A proposal and a prospectus are roughly analogous, although their connotations differ somewhat. One does not usually think of writing a research prospectus for a dissertation, as one does with a research proposal; on the other hand, one does not usually think of writing a proposal for a group of entrepreneurs who might fund one's pet project. Instead, one thinks of writing a prospectus. Whatever connotations or meanings may lead these two things to differ, they are both essentially plans - outlines - detailed descriptions of something someone is going to do, and why. Whether you need a prospectus for your next board meeting or a prospectus for a new book you've written, GraduateWriter works with the kinds of highly skilled professionals who can assist you.
Creating an excellent questionnaire is much more challenging than most people imagine. Take the typical 10-question survey. Sure, it's easy to whip up a few questions for, say, student teachers in the Bronx to answer about their experiences. But will those questions actually gather the information you need? Will they get to the issues you are trying to explore in your research project? Do they have validity and reliability? Are they considered open-ended questions rather than, say, Likert-style questions, and thus more appropriate for an interview instrument? These are just some of the issues involved in writing and honing a solid questionnaire. We have experience in this area and are happy to help.
While it might seem like a research paper is basically a thesis or dissertation - just shorter - there is one critical difference: most research papers do not ask the author to conduct actual field research. Rather, the author conducts research into the existing literature, synthesizes it, and reaches conclusions and recommendations based upon same. This does not mean that no research papers ever include original research, but most of them do not. In graduate school, research papers are expected to be far more sophisticated than they are in undergraduate studies: more sophisticated in terms of vocabulary, depth of analysis, incisiveness of conclusions, and so forth. Do not be daunted. Get help now.
A research proposal is just what it sounds like: a proposal which details the need to conduct a particular research study, and shows the general methodology for same. A research proposal might be created prior to embarking upon a dissertation, or it might be done in the "real world," by researchers who are interested in a particular line of study and who need funding to do so. Such proposals are open to far more scrutiny than are, say, prospectuses which, while important to all parties involved, do not necessarily involve living subjects to be studied, or other potential hazards. For that reason, most research proposals need to be written by advanced writers so that they are completely on-point. If you need assistance with writing, you've come to the right place.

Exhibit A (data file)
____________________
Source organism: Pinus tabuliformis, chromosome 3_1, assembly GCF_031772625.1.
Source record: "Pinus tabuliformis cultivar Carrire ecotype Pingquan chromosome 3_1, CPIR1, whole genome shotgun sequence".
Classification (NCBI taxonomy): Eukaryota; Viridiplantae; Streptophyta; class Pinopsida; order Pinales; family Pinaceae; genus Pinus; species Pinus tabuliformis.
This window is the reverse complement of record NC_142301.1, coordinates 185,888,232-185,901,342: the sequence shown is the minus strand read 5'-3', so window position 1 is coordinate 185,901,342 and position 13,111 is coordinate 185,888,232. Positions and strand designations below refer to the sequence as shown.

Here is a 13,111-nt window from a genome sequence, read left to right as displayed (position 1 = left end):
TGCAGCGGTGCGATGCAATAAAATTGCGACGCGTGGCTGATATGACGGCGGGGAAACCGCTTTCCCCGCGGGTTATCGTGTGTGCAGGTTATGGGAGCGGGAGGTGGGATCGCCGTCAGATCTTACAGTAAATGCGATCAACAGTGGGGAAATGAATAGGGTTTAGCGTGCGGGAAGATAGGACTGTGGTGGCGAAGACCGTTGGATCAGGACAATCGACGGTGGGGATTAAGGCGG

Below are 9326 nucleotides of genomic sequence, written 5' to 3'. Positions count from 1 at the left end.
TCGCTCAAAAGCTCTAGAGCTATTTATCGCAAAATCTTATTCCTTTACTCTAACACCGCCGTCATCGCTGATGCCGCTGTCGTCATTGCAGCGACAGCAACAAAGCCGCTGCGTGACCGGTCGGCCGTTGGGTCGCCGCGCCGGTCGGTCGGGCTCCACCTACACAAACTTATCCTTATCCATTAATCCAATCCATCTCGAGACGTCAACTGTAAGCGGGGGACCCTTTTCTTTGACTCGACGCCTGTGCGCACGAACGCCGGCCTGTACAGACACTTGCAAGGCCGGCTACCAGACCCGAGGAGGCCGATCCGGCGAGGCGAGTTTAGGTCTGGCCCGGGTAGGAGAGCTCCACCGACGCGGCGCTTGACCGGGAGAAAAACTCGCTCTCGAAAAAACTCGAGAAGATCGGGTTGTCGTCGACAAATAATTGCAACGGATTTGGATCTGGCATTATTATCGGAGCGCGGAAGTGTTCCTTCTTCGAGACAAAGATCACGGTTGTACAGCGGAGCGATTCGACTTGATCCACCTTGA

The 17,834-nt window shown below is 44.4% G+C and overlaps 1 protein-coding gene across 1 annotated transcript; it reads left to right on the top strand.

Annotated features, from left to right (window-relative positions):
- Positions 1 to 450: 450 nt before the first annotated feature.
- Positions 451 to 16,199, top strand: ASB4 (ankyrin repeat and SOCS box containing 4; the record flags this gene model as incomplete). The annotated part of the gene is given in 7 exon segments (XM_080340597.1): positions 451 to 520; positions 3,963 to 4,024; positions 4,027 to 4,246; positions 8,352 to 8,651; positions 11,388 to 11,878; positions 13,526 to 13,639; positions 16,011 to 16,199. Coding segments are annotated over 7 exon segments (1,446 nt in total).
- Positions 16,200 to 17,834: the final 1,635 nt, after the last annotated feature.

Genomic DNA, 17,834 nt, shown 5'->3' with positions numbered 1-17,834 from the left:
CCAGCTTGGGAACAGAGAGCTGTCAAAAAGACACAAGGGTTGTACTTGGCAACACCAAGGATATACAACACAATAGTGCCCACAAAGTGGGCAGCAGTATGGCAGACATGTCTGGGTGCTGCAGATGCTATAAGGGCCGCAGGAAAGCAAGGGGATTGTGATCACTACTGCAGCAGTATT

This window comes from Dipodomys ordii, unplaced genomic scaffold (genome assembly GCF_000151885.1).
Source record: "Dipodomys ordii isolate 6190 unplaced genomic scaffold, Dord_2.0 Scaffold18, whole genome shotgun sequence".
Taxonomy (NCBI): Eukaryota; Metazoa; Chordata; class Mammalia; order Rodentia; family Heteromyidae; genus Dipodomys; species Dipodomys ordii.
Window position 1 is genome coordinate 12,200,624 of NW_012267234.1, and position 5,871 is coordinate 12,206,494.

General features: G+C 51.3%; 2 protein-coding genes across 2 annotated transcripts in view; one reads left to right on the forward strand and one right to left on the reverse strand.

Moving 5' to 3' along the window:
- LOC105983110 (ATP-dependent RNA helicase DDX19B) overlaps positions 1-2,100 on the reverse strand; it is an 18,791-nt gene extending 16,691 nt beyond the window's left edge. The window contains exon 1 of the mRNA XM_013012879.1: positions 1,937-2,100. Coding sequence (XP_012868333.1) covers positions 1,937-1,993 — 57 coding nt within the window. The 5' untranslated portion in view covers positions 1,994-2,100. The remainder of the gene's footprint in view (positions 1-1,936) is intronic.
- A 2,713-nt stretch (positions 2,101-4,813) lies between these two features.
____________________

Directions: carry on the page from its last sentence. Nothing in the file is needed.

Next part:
Whether you're seeking a position while finishing up your degree or putting yourself out there on the job market after you've obtained it, you're going to need an exemplary resume/CV and cover letter. In the absence of a professional-grade resume or CV, potential employers won't give you a chance; and even the best of resumes won't be read if the cover letter doesn't grab the reader. This is not the time to just give it your best shot and hope for the best. This is the time to seek expert assistance. GraduateWriter works with many writers who count the preparation of professional documents among their specialties (resumes, CVs, cover letters, letters of intent, and so forth). We can take your educational and work experiences and make them shine.
Ah, statistics. People love them or hate them. Either way, they are a critical part of almost every research study ever conducted. They are a large part of the way we make sense of our world. We cite them every time we recommend a particular brand (50% of people prefer this brand!), every time we advocate a particular medical treatment (95% of people who get cataract surgery can see better), and even in our personal lives (I was rejected by two thirds of the journals where I sent my poems). These are, of course, simple statistics; they get far more complex, and understanding statistical results therefore becomes ever more confusing. GraduateWriter is here to help you get a handle on your own statistics needs.
Term papers are such an integral part of academia, it is almost impossible to imagine school without them. They are used to assess progress and determine levels of student learning, on the one hand, and are in themselves a learning-oriented activity, on the other. Meaning, students learn from completing term papers, and instructors learn how well students are learning by reviewing those same term papers. Of course, expectations regarding how well term papers are written depend upon the level of study. Once a student is in graduate school, though, expectations are almost uniformly high. What could pass when one was a sophomore just won't cut it as a second-year grad student. If your writing isn't keeping pace with your academic level, shoot us an email.